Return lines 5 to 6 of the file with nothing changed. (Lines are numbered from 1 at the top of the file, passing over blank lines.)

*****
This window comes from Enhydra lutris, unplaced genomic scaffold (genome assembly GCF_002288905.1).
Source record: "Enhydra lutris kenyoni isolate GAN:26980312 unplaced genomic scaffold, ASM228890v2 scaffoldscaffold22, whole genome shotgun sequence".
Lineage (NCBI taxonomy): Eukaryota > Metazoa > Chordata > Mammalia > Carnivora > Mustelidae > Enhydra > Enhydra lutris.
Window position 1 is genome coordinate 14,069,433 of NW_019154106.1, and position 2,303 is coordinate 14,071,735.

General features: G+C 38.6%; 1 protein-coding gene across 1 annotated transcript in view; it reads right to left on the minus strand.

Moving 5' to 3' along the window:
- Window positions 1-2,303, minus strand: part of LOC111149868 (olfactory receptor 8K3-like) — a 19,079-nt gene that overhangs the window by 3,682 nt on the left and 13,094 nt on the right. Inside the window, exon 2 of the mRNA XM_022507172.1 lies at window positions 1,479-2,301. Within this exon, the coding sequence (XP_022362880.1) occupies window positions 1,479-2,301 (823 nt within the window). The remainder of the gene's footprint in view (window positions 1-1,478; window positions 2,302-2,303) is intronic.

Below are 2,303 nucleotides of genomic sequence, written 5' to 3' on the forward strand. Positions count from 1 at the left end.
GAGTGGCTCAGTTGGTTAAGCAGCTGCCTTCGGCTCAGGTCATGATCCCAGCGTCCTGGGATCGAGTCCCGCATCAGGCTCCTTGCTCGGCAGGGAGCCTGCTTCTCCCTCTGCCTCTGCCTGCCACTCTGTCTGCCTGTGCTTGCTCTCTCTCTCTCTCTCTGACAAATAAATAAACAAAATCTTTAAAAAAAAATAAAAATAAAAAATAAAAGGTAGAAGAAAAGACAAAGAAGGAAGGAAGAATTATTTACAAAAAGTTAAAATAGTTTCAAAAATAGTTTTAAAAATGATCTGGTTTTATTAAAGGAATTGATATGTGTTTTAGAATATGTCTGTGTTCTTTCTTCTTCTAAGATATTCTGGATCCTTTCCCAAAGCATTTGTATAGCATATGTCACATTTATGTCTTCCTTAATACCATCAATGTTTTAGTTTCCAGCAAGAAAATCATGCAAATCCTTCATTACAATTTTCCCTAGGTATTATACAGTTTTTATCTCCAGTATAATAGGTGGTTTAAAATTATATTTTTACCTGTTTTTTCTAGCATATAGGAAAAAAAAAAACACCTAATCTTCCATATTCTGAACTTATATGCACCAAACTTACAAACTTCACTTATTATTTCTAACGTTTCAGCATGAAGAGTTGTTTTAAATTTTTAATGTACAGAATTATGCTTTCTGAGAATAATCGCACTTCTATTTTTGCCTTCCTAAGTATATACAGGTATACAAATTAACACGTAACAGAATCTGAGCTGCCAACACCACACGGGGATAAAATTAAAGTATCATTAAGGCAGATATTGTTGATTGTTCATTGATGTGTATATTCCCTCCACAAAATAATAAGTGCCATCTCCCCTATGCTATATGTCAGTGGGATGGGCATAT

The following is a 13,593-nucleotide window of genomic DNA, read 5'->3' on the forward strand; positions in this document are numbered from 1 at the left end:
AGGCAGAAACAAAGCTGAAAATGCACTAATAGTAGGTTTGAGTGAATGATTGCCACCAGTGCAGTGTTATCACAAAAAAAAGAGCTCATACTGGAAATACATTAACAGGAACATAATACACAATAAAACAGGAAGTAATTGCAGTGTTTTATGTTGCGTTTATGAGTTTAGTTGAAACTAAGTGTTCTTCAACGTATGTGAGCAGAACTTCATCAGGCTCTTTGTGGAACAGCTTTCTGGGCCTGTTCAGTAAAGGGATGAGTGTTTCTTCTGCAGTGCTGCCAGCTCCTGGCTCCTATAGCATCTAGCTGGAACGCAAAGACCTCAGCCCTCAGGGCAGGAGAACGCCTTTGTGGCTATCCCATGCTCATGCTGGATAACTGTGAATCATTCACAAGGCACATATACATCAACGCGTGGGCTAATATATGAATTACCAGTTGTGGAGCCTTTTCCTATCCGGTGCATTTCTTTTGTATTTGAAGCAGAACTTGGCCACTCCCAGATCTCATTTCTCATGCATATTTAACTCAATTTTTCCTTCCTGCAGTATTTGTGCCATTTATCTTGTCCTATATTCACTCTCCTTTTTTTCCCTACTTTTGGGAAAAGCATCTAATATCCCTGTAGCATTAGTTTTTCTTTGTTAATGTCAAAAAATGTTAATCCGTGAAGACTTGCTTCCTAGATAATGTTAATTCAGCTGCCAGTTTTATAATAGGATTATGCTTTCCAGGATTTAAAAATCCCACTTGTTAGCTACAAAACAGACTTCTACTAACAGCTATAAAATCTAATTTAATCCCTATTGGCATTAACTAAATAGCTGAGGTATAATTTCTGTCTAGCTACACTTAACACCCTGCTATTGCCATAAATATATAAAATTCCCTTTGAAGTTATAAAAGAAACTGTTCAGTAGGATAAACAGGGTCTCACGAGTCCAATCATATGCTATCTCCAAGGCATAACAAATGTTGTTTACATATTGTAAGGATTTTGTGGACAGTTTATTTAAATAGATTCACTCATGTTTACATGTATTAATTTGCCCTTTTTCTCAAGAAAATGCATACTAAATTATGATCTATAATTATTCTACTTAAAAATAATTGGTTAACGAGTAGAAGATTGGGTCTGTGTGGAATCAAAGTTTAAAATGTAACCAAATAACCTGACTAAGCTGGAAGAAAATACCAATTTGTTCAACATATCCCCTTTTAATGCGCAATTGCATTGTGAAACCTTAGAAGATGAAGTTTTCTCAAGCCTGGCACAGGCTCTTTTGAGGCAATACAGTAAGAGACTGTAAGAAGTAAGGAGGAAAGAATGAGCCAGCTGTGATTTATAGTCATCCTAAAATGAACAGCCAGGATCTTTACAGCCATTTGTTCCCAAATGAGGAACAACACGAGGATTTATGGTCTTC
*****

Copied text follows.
General features: G+C 38.6%; 1 protein-coding gene across 1 annotated transcript in view; it reads right to left on the minus strand.

Moving 5' to 3' along the window: